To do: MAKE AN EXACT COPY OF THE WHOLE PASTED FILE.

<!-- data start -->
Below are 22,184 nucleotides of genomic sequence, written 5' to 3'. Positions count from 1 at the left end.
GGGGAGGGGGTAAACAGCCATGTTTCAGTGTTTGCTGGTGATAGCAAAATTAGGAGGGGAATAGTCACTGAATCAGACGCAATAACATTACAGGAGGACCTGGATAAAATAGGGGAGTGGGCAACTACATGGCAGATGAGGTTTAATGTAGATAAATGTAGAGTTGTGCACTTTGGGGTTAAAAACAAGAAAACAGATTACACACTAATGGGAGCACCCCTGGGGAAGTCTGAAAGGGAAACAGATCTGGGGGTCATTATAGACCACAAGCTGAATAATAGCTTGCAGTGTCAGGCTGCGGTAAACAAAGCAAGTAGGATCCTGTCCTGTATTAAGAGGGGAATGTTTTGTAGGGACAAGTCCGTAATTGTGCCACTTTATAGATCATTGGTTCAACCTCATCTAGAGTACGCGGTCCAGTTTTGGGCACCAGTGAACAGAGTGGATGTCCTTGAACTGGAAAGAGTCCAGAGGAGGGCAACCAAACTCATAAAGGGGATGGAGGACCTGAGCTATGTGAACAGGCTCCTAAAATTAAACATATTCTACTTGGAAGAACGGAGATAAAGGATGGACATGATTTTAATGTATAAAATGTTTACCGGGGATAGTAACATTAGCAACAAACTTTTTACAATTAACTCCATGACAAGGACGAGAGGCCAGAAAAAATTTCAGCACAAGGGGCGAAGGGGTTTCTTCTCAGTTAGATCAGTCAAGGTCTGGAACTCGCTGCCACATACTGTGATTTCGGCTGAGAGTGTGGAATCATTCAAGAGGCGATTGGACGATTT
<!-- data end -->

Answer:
Below are 22,184 nucleotides of genomic sequence, written 5' to 3'. Positions count from 1 at the left end.
GGGGAGGGGGTAAACAGCCATGTTTCAGTGTTTGCTGGTGATAGCAAAATTAGGAGGGGAATAGTCACTGAATCAGACGCAATAACATTACAGGAGGACCTGGATAAAATAGGGGAGTGGGCAACTACATGGCAGATGAGGTTTAATGTAGATAAATGTAGAGTTGTGCACTTTGGGGTTAAAAACAAGAAAACAGATTACACACTAATGGGAGCACCCCTGGGGAAGTCTGAAAGGGAAACAGATCTGGGGGTCATTATAGACCACAAGCTGAATAATAGCTTGCAGTGTCAGGCTGCGGTAAACAAAGCAAGTAGGATCCTGTCCTGTATTAAGAGGGGAATGTTTTGTAGGGACAAGTCCGTAATTGTGCCACTTTATAGATCATTGGTTCAACCTCATCTAGAGTACGCGGTCCAGTTTTGGGCACCAGTGAACAGAGTGGATGTCCTTGAACTGGAAAGAGTCCAGAGGAGGGCAACCAAACTCATAAAGGGGATGGAGGACCTGAGCTATGTGAACAGGCTCCTAAAATTAAACATATTCTACTTGGAAGAACGGAGATAAAGGATGGACATGATTTTAATGTATAAAATGTTTACCGGGGATAGTAACATTAGCAACAAACTTTTTACAATTAACTCCATGACAAGGACGAGAGGCCAGAAAAAATTTCAGCACAAGGGGCGAAGGGGTTTCTTCTCAGTTAGATCAGTCAAGGTCTGGAACTCGCTGCCACATACTGTGATTTCGGCTGAGAGTGTGGAATCATTCAAGAGGCGATTGGACGATTT